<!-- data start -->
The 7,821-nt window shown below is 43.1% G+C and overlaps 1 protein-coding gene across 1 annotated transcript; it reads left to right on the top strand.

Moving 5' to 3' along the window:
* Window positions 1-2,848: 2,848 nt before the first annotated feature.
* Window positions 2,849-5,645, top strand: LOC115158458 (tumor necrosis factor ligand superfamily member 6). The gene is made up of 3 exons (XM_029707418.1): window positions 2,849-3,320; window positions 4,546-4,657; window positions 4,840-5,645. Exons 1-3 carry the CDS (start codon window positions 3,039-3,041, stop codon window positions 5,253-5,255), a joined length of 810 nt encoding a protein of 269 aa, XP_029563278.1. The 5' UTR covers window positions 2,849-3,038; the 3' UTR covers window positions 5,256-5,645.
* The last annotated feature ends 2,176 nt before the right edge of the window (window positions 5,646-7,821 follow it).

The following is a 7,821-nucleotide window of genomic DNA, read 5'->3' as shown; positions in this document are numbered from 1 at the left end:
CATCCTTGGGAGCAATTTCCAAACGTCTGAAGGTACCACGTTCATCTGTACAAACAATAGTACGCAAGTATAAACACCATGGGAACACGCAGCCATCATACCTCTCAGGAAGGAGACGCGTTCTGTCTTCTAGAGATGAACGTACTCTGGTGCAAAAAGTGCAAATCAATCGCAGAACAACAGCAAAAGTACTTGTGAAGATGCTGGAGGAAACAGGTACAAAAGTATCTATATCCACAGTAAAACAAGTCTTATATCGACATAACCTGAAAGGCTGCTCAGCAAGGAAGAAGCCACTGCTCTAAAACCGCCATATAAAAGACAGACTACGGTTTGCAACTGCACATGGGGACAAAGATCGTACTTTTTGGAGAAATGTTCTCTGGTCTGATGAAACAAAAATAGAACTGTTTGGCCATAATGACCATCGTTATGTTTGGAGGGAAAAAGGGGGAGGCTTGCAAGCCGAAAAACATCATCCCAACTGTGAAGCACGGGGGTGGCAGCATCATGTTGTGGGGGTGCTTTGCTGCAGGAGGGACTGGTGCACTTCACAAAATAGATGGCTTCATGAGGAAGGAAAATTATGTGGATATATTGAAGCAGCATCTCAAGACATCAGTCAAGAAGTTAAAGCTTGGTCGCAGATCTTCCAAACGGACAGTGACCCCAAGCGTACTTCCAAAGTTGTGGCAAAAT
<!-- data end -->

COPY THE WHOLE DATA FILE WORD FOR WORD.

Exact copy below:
The 7,821-nt window shown below is 43.1% G+C and overlaps 1 protein-coding gene across 1 annotated transcript; it reads left to right on the top strand.

Moving 5' to 3' along the window:
* Window positions 1-2,848: 2,848 nt before the first annotated feature.
* Window positions 2,849-5,645, top strand: LOC115158458 (tumor necrosis factor ligand superfamily member 6). The gene is made up of 3 exons (XM_029707418.1): window positions 2,849-3,320; window positions 4,546-4,657; window positions 4,840-5,645. Exons 1-3 carry the CDS (start codon window positions 3,039-3,041, stop codon window positions 5,253-5,255), a joined length of 810 nt encoding a protein of 269 aa, XP_029563278.1. The 5' UTR covers window positions 2,849-3,038; the 3' UTR covers window positions 5,256-5,645.
* The last annotated feature ends 2,176 nt before the right edge of the window (window positions 5,646-7,821 follow it).

The following is a 7,821-nucleotide window of genomic DNA, read 5'->3' as shown; positions in this document are numbered from 1 at the left end:
CATCCTTGGGAGCAATTTCCAAACGTCTGAAGGTACCACGTTCATCTGTACAAACAATAGTACGCAAGTATAAACACCATGGGAACACGCAGCCATCATACCTCTCAGGAAGGAGACGCGTTCTGTCTTCTAGAGATGAACGTACTCTGGTGCAAAAAGTGCAAATCAATCGCAGAACAACAGCAAAAGTACTTGTGAAGATGCTGGAGGAAACAGGTACAAAAGTATCTATATCCACAGTAAAACAAGTCTTATATCGACATAACCTGAAAGGCTGCTCAGCAAGGAAGAAGCCACTGCTCTAAAACCGCCATATAAAAGACAGACTACGGTTTGCAACTGCACATGGGGACAAAGATCGTACTTTTTGGAGAAATGTTCTCTGGTCTGATGAAACAAAAATAGAACTGTTTGGCCATAATGACCATCGTTATGTTTGGAGGGAAAAAGGGGGAGGCTTGCAAGCCGAAAAACATCATCCCAACTGTGAAGCACGGGGGTGGCAGCATCATGTTGTGGGGGTGCTTTGCTGCAGGAGGGACTGGTGCACTTCACAAAATAGATGGCTTCATGAGGAAGGAAAATTATGTGGATATATTGAAGCAGCATCTCAAGACATCAGTCAAGAAGTTAAAGCTTGGTCGCAGATCTTCCAAACGGACAGTGACCCCAAGCGTACTTCCAAAGTTGTGGCAAAAT